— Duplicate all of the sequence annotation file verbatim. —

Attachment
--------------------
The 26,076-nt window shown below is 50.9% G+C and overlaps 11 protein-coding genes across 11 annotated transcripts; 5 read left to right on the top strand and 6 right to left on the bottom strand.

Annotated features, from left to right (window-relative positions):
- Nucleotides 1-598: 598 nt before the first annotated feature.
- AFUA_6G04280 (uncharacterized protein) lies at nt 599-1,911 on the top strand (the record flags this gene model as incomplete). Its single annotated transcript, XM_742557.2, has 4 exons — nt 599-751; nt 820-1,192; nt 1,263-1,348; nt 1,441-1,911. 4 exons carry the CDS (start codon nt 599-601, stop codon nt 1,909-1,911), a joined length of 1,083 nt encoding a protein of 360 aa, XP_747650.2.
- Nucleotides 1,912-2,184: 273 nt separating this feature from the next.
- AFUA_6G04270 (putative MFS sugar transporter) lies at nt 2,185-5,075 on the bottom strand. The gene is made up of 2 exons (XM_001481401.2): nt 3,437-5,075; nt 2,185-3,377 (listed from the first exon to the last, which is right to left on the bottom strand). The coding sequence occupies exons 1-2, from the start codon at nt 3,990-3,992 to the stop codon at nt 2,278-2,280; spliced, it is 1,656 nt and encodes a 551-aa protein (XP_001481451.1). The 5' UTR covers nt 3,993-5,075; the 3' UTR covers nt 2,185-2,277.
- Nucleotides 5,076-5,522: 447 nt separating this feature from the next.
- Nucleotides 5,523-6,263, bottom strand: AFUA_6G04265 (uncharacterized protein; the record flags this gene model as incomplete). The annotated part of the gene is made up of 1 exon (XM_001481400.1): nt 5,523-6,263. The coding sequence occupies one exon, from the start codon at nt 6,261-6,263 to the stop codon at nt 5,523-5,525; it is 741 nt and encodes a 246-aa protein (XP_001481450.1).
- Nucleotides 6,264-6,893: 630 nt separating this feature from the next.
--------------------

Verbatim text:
The 26,076-nt window shown below is 50.9% G+C and overlaps 11 protein-coding genes across 11 annotated transcripts; 5 read left to right on the top strand and 6 right to left on the bottom strand.

Annotated features, from left to right (window-relative positions):
- Nucleotides 1-598: 598 nt before the first annotated feature.
- AFUA_6G04280 (uncharacterized protein) lies at nt 599-1,911 on the top strand (the record flags this gene model as incomplete). Its single annotated transcript, XM_742557.2, has 4 exons — nt 599-751; nt 820-1,192; nt 1,263-1,348; nt 1,441-1,911. 4 exons carry the CDS (start codon nt 599-601, stop codon nt 1,909-1,911), a joined length of 1,083 nt encoding a protein of 360 aa, XP_747650.2.
- Nucleotides 1,912-2,184: 273 nt separating this feature from the next.
- AFUA_6G04270 (putative MFS sugar transporter) lies at nt 2,185-5,075 on the bottom strand. The gene is made up of 2 exons (XM_001481401.2): nt 3,437-5,075; nt 2,185-3,377 (listed from the first exon to the last, which is right to left on the bottom strand). The coding sequence occupies exons 1-2, from the start codon at nt 3,990-3,992 to the stop codon at nt 2,278-2,280; spliced, it is 1,656 nt and encodes a 551-aa protein (XP_001481451.1). The 5' UTR covers nt 3,993-5,075; the 3' UTR covers nt 2,185-2,277.
- Nucleotides 5,076-5,522: 447 nt separating this feature from the next.
- Nucleotides 5,523-6,263, bottom strand: AFUA_6G04265 (uncharacterized protein; the record flags this gene model as incomplete). The annotated part of the gene is made up of 1 exon (XM_001481400.1): nt 5,523-6,263. The coding sequence occupies one exon, from the start codon at nt 6,261-6,263 to the stop codon at nt 5,523-5,525; it is 741 nt and encodes a 246-aa protein (XP_001481450.1).
- Nucleotides 6,264-6,893: 630 nt separating this feature from the next.